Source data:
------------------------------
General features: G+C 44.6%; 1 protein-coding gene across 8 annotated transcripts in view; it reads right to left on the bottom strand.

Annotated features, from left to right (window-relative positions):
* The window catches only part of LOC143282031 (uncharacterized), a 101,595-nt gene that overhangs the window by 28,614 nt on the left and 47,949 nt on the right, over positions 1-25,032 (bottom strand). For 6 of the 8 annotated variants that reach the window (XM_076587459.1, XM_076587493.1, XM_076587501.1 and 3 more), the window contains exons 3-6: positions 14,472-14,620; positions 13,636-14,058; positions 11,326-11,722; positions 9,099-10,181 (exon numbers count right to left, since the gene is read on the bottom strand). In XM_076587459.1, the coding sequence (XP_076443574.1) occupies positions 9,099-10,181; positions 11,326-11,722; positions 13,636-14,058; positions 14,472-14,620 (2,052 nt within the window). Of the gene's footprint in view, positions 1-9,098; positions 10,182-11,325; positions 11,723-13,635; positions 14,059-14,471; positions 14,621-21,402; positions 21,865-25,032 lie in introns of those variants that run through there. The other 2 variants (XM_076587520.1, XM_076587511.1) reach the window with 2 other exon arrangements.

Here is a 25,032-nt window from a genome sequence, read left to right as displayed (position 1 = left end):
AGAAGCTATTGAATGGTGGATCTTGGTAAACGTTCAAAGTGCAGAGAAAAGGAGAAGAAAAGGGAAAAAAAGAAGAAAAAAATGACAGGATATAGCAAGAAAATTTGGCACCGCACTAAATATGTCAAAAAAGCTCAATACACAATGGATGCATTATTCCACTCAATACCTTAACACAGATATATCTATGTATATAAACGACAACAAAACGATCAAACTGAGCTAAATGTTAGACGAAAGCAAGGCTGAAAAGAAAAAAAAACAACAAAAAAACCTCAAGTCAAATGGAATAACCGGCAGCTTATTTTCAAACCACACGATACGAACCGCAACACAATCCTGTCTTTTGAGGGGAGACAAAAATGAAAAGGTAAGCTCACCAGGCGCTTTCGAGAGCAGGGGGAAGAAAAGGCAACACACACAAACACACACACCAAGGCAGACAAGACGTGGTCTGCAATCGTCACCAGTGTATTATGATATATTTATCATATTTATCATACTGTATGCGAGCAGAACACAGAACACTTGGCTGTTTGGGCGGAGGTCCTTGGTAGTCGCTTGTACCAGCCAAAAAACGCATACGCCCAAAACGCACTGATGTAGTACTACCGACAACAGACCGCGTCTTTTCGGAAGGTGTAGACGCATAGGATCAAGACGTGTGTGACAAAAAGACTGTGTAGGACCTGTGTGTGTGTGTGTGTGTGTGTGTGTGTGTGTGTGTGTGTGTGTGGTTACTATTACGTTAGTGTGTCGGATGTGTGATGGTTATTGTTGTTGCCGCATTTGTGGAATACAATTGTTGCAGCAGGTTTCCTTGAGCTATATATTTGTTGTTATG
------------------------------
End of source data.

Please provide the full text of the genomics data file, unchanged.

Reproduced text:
General features: G+C 44.6%; 1 protein-coding gene across 8 annotated transcripts in view; it reads right to left on the bottom strand.

Annotated features, from left to right (window-relative positions):
* The window catches only part of LOC143282031 (uncharacterized), a 101,595-nt gene that overhangs the window by 28,614 nt on the left and 47,949 nt on the right, over positions 1-25,032 (bottom strand). For 6 of the 8 annotated variants that reach the window (XM_076587459.1, XM_076587493.1, XM_076587501.1 and 3 more), the window contains exons 3-6: positions 14,472-14,620; positions 13,636-14,058; positions 11,326-11,722; positions 9,099-10,181 (exon numbers count right to left, since the gene is read on the bottom strand). In XM_076587459.1, the coding sequence (XP_076443574.1) occupies positions 9,099-10,181; positions 11,326-11,722; positions 13,636-14,058; positions 14,472-14,620 (2,052 nt within the window). Of the gene's footprint in view, positions 1-9,098; positions 10,182-11,325; positions 11,723-13,635; positions 14,059-14,471; positions 14,621-21,402; positions 21,865-25,032 lie in introns of those variants that run through there. The other 2 variants (XM_076587520.1, XM_076587511.1) reach the window with 2 other exon arrangements.

Here is a 25,032-nt window from a genome sequence, read left to right as displayed (position 1 = left end):
AGAAGCTATTGAATGGTGGATCTTGGTAAACGTTCAAAGTGCAGAGAAAAGGAGAAGAAAAGGGAAAAAAAGAAGAAAAAAATGACAGGATATAGCAAGAAAATTTGGCACCGCACTAAATATGTCAAAAAAGCTCAATACACAATGGATGCATTATTCCACTCAATACCTTAACACAGATATATCTATGTATATAAACGACAACAAAACGATCAAACTGAGCTAAATGTTAGACGAAAGCAAGGCTGAAAAGAAAAAAAAACAACAAAAAAACCTCAAGTCAAATGGAATAACCGGCAGCTTATTTTCAAACCACACGATACGAACCGCAACACAATCCTGTCTTTTGAGGGGAGACAAAAATGAAAAGGTAAGCTCACCAGGCGCTTTCGAGAGCAGGGGGAAGAAAAGGCAACACACACAAACACACACACCAAGGCAGACAAGACGTGGTCTGCAATCGTCACCAGTGTATTATGATATATTTATCATATTTATCATACTGTATGCGAGCAGAACACAGAACACTTGGCTGTTTGGGCGGAGGTCCTTGGTAGTCGCTTGTACCAGCCAAAAAACGCATACGCCCAAAACGCACTGATGTAGTACTACCGACAACAGACCGCGTCTTTTCGGAAGGTGTAGACGCATAGGATCAAGACGTGTGTGACAAAAAGACTGTGTAGGACCTGTGTGTGTGTGTGTGTGTGTGTGTGTGTGTGTGTGTGTGTGTGTGGTTACTATTACGTTAGTGTGTCGGATGTGTGATGGTTATTGTTGTTGCCGCATTTGTGGAATACAATTGTTGCAGCAGGTTTCCTTGAGCTATATATTTGTTGTTATG